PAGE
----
Some bikes are designed to put the user into an aggressive position which won’t be comfortable, but it will be aerodynamic. Others are designed for user comfort and put the rider in a position where you can sit for much longer comfortably.
Read more: Different Types of Road Bikes
How do we judge if a bike has a good long-distance geometry? The easy way to look for a comfortable geometry is to look at the saddle height compared to the height of the handlebars.
If they are level, this will be pretty comfortable. If the handlebars are lower, the bike will be aerodynamic and will quickly cause you discomfort on big rides. When the handlebars are higher, the bike will be very comfortable but less aerodynamic.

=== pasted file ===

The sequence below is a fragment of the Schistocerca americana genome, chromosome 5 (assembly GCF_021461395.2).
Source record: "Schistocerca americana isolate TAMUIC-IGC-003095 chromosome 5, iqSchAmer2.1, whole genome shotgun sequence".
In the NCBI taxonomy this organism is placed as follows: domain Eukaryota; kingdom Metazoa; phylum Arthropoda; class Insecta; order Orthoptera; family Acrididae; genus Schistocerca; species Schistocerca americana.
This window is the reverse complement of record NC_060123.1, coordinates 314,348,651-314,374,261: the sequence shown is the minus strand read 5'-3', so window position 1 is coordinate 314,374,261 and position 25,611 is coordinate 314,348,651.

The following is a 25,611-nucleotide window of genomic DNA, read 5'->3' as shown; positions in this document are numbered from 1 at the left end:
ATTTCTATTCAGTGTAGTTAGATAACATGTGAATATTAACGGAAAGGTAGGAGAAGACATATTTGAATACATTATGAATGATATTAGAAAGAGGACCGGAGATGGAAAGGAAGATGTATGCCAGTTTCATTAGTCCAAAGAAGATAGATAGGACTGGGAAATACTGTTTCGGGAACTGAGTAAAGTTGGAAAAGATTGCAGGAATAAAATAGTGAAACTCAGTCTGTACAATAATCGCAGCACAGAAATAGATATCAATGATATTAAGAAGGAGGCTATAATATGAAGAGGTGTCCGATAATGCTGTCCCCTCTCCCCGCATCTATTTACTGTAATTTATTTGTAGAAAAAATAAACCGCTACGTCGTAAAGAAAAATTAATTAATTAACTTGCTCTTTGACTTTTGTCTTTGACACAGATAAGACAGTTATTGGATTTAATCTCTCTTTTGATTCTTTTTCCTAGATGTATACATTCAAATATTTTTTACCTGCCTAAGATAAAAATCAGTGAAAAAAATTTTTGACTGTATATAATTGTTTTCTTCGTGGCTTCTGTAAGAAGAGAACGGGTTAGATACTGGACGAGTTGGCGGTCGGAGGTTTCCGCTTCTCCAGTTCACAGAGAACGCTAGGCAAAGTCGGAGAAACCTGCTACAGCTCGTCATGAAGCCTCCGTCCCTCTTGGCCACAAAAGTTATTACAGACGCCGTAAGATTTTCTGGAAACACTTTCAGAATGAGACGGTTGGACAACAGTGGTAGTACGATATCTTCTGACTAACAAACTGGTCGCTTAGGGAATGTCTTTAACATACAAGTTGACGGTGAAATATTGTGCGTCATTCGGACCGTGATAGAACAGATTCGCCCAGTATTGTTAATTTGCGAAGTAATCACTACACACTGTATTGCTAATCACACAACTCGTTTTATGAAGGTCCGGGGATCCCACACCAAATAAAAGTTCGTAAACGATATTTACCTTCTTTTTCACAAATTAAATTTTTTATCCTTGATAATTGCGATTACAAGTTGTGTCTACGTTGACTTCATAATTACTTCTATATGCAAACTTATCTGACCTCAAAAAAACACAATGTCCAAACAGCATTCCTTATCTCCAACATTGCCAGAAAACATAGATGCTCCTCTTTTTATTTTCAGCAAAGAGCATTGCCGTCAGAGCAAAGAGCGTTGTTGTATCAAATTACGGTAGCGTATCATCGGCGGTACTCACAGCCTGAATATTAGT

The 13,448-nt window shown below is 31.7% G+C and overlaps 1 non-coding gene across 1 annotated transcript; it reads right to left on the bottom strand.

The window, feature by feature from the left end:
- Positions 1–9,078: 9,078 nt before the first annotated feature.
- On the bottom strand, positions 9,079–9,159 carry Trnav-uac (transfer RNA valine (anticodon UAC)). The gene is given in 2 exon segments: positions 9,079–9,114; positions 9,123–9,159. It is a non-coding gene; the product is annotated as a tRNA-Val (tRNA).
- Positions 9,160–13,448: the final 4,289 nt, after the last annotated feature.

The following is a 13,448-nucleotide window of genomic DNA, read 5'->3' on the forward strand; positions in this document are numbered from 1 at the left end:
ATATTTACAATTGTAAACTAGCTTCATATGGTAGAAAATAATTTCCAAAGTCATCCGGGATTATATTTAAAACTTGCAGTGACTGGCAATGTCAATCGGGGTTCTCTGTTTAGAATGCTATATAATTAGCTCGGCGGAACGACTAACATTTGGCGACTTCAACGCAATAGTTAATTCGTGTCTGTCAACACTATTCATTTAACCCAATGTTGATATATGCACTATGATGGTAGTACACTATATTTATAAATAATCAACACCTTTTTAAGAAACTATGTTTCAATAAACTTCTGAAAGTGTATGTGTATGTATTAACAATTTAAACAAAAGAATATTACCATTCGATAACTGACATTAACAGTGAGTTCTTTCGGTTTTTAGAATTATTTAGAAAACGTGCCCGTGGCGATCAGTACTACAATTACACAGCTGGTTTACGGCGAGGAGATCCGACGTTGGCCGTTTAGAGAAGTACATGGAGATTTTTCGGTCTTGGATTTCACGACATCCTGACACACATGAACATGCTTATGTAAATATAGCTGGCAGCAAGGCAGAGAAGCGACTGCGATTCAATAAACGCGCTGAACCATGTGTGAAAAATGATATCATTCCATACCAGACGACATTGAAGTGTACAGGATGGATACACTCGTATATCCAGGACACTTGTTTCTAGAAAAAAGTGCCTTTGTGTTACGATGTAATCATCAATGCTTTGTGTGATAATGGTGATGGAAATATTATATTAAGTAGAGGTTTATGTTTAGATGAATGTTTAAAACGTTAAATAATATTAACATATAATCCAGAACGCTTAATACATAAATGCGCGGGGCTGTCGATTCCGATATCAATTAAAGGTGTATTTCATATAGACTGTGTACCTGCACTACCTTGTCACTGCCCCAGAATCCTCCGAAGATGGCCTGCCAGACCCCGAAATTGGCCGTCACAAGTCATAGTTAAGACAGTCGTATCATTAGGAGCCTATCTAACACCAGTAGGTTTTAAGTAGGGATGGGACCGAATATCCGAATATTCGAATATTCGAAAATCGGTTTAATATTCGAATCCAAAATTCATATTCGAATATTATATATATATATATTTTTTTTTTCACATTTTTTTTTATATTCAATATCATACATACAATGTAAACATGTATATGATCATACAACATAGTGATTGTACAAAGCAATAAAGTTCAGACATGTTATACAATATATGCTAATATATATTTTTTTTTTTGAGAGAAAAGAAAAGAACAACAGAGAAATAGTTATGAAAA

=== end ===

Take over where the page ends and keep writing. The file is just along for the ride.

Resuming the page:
We all knew we were going to speak about saddles at some point. I wish I could tell you the right saddle for comfort, but unfortunately, it’s unique to the user. We all are very different in our bodies, and you might need to try a few saddles before you find the right one for you.
Then you have a few other factors worth taking into account, such as the bike’s frame material. Carbon bikes are very stiff, and you will find them much harsher on bumps than steel bikes. Also, your tires, tiny skinny high psi 23c tires, will give you much less comfort than a larger endurance tire like a 30c.
Learn more: Tire Pressure Explained
Now you know what to look for in a bike. The next thing you have to think about is getting it set up correctly for you. A bike fit is where a professional fitter will adjust the saddle height, foot angle, handlebar reach, and some other metrics, so the bike is in tune with your body.